Family of Fallen SF Fireman Relieved; non-profit association pays off mortgage


An organization that rose from the ashes of September 11th is still helping first responders, including here in the Bay Area. Tunnel to Towers has had a tremendous impact on the family of Jason Cortez, the San Francisco firefighter who lost his life last October.

The loss of San Francisco firefighter Jason Cortez still overwhelms his wife and two young sons.

Cortez died in October 2020 when he fell while doing a training exercise. Tunnel to Towers, a nonprofit founded in honor of a firefighter who sacrificed his life in New York on September 11th, wants to take a load off the Cortez family.

Anyone familiar with real estate in the Bay Area knows how expensive a home can be. Tunnel to Towers stepped forward and paid off the mortgage on the house Cortez shared with his family.

“This is officially presented to you, a letter stating that the mortgage on the house has been fully paid,” said Andrew McClure of Tunnel to Towers.

He said it was his honor to offer some peace of mind to a family who have sacrificed so much. “It is our duty to see that at least one burden is taken off this family,” said McClure. “So let’s take pretty much the biggest amount you have each month: the mortgage payment on the house.”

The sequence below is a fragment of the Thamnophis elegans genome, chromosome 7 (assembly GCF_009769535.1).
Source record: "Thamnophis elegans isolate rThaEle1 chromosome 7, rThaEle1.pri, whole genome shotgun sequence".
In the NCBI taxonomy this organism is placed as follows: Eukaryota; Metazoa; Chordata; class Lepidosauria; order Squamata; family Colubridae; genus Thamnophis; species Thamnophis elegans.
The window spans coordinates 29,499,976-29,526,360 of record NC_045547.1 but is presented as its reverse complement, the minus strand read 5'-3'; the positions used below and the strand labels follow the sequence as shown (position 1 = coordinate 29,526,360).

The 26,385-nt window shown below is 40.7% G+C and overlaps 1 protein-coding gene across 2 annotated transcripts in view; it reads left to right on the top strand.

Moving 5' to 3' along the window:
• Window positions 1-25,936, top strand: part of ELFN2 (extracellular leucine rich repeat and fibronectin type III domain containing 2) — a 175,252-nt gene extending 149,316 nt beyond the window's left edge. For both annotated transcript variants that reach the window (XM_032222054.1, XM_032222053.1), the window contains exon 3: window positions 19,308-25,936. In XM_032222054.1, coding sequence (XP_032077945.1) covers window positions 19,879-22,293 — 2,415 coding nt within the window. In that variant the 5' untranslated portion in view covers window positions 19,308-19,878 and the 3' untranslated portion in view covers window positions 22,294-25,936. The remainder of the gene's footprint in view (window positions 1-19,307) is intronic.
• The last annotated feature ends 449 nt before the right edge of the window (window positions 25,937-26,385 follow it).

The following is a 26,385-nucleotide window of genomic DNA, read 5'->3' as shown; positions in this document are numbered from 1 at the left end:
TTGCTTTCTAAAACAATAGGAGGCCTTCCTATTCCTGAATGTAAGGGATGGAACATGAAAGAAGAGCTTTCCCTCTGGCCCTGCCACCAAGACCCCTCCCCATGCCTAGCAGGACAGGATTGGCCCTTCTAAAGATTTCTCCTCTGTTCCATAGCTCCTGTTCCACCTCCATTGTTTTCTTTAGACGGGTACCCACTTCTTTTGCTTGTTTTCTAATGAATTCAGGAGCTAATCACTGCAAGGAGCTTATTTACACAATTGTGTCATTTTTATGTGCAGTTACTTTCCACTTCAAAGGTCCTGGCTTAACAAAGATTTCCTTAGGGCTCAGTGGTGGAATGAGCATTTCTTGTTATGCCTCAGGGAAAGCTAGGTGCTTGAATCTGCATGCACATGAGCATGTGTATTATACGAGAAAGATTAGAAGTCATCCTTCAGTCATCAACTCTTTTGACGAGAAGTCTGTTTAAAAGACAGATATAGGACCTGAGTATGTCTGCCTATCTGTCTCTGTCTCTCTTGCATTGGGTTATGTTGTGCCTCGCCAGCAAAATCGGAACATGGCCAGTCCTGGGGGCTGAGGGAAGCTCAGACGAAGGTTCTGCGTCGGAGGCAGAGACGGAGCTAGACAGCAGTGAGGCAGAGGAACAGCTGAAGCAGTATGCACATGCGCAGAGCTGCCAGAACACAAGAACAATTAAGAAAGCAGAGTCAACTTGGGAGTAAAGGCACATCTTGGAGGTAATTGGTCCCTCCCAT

The loss to Patty Cortez is still painful, she says she is grateful to Tunnel to Towers for allowing her to focus on the family rather than the finances. “It’s a relief that we can just focus on our healing,” said Patty Cortez. “And it’s so nice to know that there are people out there who continue to support us. Even people we don’t know. “

The death of Jason Cortez also devastated his fellow firefighters, who continue to stand by the Cortez family and take inspiration from the way Jason lived his life. “It was really hard to go on without you, but I’ll keep trying to do it the way you always have,” said San Francisco firefighter Brian Sullivan. “With that big goofy smile, infectious laugh and all that love.”

Tunnel to Towers says although its origins are in 9/11, its mission has grown. The organization says it will have raised $ 250 million in funding in the 20 years since its inception by the end of this year to provide 450 homes to the families of first responders and military personnel.

“Your mission is really simple: ‘While we’re here, let’s do good,'” said McClure. “And we do good for others, whether it’s fallen first responders and their families, catastrophically injured soldiers, Gold Star widows, 9/11 illnesses … deaths. So if there’s something bad out there, we’ll try to get it right. “

Tunnel to Towers says in an ideal world they would be taken out of business without needing their services. But they say they know we don’t live in this ideal world, so they said they made a commitment to keep helping those in need.

If you would like to help the Tunnel To Towers Foundation, click here.

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